CBS: How is Rocco doing? What is he into these days?

SM: “Rocco is into jumping! I don’t think the child ever stops. I put him down for naps and he’ll do a couple front rolls and jumps before going to sleep. Not sure what we’re going to do when he goes to a ‘big boy’ bed. We’ll never sleep again. He’s also into Curious George. We have every Curious George book ever written and have read them hundreds of times.”

CBS: Are you hoping to have another child one day?

SM: “In July, I’ll find out the status of having another child. After surgery and chemo I was still given an 85% chance of having children. John (my husband) and I have done our best to leave it in God’s hands and remain very thankful to have such a wonderful little boy.”

CBS: What are your favorite memories of summer vacation when you were a child?

SM: “[Laugh] Well, lot’s of driving. Basically we would go anywhere within ten hours of where we lived in Oklahoma. One of my favorites was skiing in Colorado. I peaked with the snow plow at age five but maybe one day I’ll actually learn how to ski.”

CBS: What’s up next for you?

SM: “I have some great projects I’m working on right now. A few of the exciting ones will launch in May and more in August and September so make sure to check out my website or follow me on Facebook and Twitter. It’s always hard to wait to let everyone know the exciting things going on.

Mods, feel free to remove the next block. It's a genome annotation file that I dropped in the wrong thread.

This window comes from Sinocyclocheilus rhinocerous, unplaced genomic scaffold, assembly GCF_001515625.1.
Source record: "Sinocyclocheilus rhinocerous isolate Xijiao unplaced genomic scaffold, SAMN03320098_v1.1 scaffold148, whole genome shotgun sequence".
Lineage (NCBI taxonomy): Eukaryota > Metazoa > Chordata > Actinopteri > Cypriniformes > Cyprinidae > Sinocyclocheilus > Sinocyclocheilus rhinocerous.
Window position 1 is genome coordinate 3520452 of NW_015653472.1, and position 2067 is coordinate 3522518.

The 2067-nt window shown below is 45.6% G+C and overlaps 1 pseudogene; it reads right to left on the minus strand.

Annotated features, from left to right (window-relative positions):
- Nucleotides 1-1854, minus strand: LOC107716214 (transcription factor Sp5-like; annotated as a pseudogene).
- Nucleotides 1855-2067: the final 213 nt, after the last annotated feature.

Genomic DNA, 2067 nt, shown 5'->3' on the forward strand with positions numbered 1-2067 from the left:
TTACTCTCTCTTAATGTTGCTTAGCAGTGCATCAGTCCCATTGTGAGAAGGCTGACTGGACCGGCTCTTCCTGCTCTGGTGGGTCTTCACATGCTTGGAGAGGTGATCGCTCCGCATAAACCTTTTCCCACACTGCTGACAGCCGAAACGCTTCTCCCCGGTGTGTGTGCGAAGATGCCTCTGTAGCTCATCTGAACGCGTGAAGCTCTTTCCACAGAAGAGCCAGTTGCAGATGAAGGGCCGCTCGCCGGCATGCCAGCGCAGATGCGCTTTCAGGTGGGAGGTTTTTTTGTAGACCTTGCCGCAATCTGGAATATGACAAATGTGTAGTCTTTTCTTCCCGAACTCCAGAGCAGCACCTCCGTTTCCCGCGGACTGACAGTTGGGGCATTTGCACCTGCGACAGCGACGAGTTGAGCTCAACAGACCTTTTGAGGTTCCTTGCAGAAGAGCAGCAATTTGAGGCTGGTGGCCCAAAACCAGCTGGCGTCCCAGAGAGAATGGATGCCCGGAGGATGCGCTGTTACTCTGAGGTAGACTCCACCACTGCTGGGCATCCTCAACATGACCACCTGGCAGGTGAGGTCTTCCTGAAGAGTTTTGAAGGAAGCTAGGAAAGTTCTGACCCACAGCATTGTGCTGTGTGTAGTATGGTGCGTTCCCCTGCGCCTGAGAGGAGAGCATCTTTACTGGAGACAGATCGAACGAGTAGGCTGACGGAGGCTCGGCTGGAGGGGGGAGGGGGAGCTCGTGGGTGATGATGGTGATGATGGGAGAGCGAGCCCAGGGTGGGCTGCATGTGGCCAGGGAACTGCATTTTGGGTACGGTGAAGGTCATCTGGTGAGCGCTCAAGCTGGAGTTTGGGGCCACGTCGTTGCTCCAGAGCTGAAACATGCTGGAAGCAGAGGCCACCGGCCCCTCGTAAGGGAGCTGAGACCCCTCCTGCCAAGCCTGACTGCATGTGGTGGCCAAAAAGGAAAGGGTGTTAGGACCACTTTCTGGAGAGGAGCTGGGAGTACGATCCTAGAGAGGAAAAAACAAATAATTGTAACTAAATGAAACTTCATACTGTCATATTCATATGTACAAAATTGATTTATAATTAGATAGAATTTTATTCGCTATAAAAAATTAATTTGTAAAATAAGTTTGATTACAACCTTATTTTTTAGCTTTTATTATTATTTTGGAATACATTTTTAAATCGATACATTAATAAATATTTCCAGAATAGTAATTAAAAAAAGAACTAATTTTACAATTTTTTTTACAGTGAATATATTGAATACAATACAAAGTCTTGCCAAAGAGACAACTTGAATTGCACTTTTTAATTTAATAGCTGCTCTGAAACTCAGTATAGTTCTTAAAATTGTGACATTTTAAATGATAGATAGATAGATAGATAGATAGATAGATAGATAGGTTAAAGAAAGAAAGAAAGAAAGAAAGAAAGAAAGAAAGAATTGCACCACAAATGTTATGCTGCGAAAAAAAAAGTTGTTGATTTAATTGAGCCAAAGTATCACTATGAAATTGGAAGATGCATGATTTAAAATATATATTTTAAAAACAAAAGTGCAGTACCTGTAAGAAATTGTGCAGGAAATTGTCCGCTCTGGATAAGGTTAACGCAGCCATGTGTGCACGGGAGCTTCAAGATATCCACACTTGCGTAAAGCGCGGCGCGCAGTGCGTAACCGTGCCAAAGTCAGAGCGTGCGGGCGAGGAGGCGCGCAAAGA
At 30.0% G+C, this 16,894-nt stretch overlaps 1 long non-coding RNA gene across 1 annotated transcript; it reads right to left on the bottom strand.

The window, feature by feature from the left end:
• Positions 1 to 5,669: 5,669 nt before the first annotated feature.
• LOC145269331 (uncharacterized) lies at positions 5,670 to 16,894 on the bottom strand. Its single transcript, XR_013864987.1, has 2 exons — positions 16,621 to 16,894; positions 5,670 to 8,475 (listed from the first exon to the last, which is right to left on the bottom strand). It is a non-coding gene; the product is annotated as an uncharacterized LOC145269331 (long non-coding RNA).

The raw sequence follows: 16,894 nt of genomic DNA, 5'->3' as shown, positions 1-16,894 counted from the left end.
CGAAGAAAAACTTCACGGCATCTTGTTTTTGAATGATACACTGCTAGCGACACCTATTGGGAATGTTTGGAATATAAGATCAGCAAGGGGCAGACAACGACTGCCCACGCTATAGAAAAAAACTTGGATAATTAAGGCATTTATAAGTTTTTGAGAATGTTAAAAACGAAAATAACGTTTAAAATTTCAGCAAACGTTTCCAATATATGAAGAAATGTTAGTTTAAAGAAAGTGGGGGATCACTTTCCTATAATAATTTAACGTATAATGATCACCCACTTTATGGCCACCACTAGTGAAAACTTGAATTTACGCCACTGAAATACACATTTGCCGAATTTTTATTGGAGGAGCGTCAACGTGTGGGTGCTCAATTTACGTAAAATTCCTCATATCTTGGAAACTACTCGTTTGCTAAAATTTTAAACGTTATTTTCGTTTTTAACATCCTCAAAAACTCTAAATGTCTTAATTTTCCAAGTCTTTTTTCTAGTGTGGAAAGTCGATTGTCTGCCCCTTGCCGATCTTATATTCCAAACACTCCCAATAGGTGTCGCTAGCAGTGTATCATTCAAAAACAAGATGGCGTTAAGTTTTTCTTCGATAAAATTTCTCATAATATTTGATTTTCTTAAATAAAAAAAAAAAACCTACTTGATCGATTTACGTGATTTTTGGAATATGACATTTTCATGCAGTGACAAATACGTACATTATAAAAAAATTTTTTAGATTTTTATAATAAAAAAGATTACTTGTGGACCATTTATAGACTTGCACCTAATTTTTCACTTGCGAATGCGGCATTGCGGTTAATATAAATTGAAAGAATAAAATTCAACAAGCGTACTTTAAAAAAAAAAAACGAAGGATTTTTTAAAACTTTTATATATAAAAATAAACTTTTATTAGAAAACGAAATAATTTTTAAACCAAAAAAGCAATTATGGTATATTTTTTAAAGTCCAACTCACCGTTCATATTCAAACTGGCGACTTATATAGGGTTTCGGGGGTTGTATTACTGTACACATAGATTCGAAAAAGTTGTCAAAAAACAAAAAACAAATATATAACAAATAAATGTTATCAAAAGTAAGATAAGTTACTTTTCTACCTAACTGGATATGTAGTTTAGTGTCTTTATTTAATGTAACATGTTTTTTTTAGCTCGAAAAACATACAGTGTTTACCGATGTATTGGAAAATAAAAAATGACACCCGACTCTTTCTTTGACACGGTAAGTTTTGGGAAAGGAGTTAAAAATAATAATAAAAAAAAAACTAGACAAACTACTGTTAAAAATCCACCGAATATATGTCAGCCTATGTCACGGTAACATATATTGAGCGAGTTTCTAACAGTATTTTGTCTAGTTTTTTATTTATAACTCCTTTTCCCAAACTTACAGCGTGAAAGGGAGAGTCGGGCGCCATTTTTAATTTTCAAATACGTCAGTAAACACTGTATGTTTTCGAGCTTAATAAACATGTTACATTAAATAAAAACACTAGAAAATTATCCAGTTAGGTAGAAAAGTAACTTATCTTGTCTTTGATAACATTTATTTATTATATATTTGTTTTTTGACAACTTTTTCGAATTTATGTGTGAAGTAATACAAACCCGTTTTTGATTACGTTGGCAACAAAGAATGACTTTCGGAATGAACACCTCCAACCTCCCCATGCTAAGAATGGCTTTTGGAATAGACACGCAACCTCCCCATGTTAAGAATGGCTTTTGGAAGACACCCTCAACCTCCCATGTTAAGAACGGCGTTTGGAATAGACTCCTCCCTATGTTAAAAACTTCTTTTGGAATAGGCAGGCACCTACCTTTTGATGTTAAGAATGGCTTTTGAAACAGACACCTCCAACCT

I will be in London as an analyst during the Olympic Games for a major outlet (TBA). I continue to host my weekly radio show dealing with health issues and I am the host of the Health & Wellness Channel’s Wish List with Shannon Miller where I travel the country granting wishes to those that are facing life threatening health issues. I continue to do quite a bit of motivational speaking but the most exciting thing on my schedule……potty training!”


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  1. Soo happy to hear you beat this nasty cancer! My mom died of it at age 54 so I am checked often. I have an 11 yr old gymnast so you are an inspiration!